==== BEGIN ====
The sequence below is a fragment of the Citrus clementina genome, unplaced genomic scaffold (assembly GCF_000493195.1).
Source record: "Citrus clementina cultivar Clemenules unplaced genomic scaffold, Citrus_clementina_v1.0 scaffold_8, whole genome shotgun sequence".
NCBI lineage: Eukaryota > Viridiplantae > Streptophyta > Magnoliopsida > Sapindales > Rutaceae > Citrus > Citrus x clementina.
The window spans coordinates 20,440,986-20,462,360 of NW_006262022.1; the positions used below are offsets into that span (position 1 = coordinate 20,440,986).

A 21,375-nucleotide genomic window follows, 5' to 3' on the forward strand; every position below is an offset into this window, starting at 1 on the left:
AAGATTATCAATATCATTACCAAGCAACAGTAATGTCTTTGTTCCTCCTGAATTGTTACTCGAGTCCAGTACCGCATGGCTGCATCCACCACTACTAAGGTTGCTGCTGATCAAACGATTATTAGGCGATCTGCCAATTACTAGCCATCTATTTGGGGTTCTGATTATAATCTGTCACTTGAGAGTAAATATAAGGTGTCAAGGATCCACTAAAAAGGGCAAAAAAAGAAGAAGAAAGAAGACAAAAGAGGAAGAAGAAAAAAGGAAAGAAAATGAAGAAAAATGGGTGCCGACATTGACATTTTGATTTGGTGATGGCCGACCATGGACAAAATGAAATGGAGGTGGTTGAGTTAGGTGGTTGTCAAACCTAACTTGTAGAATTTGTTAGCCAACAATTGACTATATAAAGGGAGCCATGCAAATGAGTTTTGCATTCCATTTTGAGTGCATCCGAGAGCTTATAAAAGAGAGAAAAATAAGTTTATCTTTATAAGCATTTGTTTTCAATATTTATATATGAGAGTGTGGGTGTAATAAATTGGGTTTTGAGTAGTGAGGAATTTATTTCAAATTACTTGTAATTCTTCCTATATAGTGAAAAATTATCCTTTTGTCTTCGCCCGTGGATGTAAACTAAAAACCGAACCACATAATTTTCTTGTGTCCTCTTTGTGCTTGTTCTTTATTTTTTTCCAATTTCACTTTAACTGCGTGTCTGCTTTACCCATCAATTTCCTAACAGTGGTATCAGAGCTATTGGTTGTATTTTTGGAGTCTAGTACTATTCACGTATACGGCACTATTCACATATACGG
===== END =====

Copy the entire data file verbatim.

The sequence below is a fragment of the Citrus clementina genome, unplaced genomic scaffold (assembly GCF_000493195.1).
Source record: "Citrus clementina cultivar Clemenules unplaced genomic scaffold, Citrus_clementina_v1.0 scaffold_8, whole genome shotgun sequence".
NCBI lineage: Eukaryota > Viridiplantae > Streptophyta > Magnoliopsida > Sapindales > Rutaceae > Citrus > Citrus x clementina.
The window spans coordinates 20,440,986-20,462,360 of NW_006262022.1; the positions used below are offsets into that span (position 1 = coordinate 20,440,986).

A 21,375-nucleotide genomic window follows, 5' to 3' on the forward strand; every position below is an offset into this window, starting at 1 on the left:
AAGATTATCAATATCATTACCAAGCAACAGTAATGTCTTTGTTCCTCCTGAATTGTTACTCGAGTCCAGTACCGCATGGCTGCATCCACCACTACTAAGGTTGCTGCTGATCAAACGATTATTAGGCGATCTGCCAATTACTAGCCATCTATTTGGGGTTCTGATTATAATCTGTCACTTGAGAGTAAATATAAGGTGTCAAGGATCCACTAAAAAGGGCAAAAAAAGAAGAAGAAAGAAGACAAAAGAGGAAGAAGAAAAAAGGAAAGAAAATGAAGAAAAATGGGTGCCGACATTGACATTTTGATTTGGTGATGGCCGACCATGGACAAAATGAAATGGAGGTGGTTGAGTTAGGTGGTTGTCAAACCTAACTTGTAGAATTTGTTAGCCAACAATTGACTATATAAAGGGAGCCATGCAAATGAGTTTTGCATTCCATTTTGAGTGCATCCGAGAGCTTATAAAAGAGAGAAAAATAAGTTTATCTTTATAAGCATTTGTTTTCAATATTTATATATGAGAGTGTGGGTGTAATAAATTGGGTTTTGAGTAGTGAGGAATTTATTTCAAATTACTTGTAATTCTTCCTATATAGTGAAAAATTATCCTTTTGTCTTCGCCCGTGGATGTAAACTAAAAACCGAACCACATAATTTTCTTGTGTCCTCTTTGTGCTTGTTCTTTATTTTTTTCCAATTTCACTTTAACTGCGTGTCTGCTTTACCCATCAATTTCCTAACAGTGGTATCAGAGCTATTGGTTGTATTTTTGGAGTCTAGTACTATTCACGTATACGGCACTATTCACATATACGG